Sales teams must focus on making every customer interaction an “empathetic and positive experience” in order to boost used car stock turn, says Judgeservice.
Research of more than 50,000 used car buyers uncovered the showroom best practices that most resonate with buyers and could boost under-performing sites.
JudgeService first identified a correlation between high customer promoter scores and faster used car stock turn in 2018, but its latest study shows how further incremental improvements in customer satisfaction can drive even speedier sales.
“With the cost of living crisis potentially hitting the confidence and spending power of car buyers, it is now more important than ever for sales teams to make every customer interaction an empathetic and positive experience,” said Neil Addley, managing director of JudgeService.
“The laws of attraction shows that if customers are looked after and feel valued, they are more likely to buy and buy again,” he added.
Dealers with promoter scores of over 85% are currently averaging just 30 days to sell used cars, compared to 36 days for those averaging under 60%.
The most influential factor, uncovered by the research, is the salesperson’s positive attitude during the sales process. Judgeservice found a 5% improvement in a customer score can result in a 20.5% jump in the dealer’s promoter score, which in turn increases the speed of sale by 3.5 days.
Other key influencers included staff taking the trouble to explain paperwork and their attitude at handover.
The research also identified the positive impact of salespeople contacting customers after they have taken delivery of their cars; those that were contacted had a promoter score of 88%, although this dropped to just 63% for those who were not contacted.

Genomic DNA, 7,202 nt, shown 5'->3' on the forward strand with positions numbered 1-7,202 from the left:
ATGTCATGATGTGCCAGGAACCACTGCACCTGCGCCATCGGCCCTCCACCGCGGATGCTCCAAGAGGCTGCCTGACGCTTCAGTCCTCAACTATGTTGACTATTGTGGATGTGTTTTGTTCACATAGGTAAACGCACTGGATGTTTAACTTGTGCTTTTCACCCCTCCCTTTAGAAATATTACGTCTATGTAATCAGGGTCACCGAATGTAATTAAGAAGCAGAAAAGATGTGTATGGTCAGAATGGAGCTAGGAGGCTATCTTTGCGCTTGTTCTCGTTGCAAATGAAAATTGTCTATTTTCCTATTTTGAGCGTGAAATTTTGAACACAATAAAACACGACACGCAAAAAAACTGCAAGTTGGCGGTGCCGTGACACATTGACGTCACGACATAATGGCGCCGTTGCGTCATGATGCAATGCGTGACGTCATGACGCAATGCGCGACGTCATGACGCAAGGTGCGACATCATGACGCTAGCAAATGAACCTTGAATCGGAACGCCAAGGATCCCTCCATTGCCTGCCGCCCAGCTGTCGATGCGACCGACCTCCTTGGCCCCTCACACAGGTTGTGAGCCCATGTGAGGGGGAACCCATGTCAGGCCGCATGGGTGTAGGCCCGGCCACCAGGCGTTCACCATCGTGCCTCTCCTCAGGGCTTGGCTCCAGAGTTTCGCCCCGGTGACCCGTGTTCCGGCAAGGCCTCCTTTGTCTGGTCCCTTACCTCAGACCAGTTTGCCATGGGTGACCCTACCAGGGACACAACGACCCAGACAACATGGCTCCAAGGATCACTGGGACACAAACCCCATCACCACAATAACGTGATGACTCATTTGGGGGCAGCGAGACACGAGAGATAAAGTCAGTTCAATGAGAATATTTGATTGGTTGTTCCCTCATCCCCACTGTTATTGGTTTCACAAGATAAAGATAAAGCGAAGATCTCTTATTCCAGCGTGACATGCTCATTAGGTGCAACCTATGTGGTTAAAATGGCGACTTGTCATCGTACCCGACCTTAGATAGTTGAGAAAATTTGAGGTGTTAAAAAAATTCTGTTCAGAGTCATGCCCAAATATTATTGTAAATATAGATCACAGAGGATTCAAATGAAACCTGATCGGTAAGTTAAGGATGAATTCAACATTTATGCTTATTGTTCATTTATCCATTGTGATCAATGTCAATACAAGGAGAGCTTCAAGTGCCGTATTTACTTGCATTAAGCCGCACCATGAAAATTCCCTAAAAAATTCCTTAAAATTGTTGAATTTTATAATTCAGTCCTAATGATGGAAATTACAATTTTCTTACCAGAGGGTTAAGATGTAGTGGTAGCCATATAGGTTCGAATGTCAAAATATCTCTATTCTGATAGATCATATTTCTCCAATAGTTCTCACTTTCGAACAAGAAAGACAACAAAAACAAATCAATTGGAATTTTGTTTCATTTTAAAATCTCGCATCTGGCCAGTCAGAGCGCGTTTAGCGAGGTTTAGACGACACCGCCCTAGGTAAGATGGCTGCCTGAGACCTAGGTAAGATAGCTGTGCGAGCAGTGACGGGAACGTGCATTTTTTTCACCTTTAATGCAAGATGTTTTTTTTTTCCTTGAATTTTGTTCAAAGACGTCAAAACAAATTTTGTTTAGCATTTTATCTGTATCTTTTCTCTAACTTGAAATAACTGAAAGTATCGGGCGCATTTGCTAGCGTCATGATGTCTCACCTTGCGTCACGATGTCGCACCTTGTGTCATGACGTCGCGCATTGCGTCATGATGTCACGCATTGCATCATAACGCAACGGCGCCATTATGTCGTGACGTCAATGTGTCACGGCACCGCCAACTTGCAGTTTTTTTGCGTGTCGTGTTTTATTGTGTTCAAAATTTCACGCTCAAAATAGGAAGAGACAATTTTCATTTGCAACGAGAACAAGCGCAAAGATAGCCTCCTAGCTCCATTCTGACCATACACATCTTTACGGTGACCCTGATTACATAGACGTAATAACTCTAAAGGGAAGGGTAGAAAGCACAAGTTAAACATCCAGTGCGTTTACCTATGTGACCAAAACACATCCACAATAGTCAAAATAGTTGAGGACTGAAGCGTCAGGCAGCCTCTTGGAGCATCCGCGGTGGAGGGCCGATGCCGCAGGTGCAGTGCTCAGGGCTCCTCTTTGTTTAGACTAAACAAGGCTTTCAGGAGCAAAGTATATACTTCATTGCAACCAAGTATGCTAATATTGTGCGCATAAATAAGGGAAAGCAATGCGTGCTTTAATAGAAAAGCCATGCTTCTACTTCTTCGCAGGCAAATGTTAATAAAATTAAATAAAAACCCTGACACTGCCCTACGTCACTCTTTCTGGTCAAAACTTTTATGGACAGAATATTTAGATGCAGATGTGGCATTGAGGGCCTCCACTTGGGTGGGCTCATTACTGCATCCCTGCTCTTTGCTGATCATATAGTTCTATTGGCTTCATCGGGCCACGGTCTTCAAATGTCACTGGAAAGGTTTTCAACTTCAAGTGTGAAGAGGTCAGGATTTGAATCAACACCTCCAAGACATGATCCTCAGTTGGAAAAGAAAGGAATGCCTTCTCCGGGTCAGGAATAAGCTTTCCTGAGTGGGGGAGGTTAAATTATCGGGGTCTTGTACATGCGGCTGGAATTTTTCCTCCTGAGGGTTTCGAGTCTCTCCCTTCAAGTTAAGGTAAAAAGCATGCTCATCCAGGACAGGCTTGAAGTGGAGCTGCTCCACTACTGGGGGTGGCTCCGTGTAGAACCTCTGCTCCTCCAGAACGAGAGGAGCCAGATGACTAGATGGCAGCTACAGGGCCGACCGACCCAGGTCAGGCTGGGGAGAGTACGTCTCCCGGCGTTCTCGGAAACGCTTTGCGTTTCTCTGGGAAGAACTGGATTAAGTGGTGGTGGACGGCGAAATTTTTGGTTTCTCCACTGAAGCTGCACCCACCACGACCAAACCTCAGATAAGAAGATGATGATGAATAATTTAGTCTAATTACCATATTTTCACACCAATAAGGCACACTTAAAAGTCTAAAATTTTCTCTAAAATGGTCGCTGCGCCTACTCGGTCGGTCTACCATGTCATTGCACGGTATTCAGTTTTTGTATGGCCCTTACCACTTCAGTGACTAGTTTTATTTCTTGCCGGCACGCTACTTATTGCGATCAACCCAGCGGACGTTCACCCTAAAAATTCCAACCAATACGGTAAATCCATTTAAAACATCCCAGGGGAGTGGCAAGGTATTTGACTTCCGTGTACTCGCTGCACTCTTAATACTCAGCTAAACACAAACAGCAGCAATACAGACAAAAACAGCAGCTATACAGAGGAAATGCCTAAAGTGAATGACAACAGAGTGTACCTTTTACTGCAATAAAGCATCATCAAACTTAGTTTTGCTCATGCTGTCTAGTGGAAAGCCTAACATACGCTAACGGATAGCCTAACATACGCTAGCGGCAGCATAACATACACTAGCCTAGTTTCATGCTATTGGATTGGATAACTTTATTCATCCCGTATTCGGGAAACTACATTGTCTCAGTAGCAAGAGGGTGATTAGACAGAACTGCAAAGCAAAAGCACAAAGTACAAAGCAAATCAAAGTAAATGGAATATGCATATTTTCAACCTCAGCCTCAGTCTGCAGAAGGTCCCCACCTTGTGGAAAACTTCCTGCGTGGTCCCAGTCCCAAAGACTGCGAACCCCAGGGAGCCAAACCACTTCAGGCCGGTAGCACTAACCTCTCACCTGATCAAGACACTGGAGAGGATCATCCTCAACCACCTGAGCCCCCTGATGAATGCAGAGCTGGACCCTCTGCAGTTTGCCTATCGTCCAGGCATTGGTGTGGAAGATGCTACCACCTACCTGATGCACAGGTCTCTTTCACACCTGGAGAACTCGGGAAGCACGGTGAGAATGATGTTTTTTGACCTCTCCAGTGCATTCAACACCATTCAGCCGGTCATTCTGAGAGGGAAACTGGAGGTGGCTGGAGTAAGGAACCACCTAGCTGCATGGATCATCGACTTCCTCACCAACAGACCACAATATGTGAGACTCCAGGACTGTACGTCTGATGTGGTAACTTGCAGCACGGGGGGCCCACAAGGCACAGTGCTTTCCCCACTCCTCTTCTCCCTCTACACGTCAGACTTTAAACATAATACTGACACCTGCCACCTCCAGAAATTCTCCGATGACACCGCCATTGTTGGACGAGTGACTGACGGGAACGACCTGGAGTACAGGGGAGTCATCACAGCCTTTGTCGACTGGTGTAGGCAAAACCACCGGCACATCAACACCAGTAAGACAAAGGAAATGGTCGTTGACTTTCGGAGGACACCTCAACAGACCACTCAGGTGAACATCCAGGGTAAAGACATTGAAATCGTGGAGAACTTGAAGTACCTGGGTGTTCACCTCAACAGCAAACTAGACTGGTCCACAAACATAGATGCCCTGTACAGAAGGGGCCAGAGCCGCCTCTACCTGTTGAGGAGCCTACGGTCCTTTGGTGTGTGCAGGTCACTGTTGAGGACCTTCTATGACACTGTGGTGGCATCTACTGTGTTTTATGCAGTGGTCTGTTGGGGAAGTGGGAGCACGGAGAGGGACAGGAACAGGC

“Some salespeople are reluctant to contact customers after a sale because they might have a complaint about the vehicle. But that is precisely why they should call them. If there’s a gripe, it’s the perfect time to fix it. And if there’s not, it’s a great way to start building a long term relationship,” said Addley.
On Friday (February 10) the Society of Motor Manufacturers and Traders’ (SMMT) used car sales data showed that the automotive sector’s new car “supply “squeeze” had resulted in an 8.5% decline in sales during 2022.
But the stock shortages have maintained high margins for retailers who are able to source vehicles.
January’s eBay Motors market data showed that franchised retailers drove value growth hardest, with average used car prices up 5% to £24,773. Independents increased prices 3% to £14,087 and car supermarkets by 1% to £18,640.
JudgeService will publish its Industry Report ‘The Strangest Secrets’ later this month.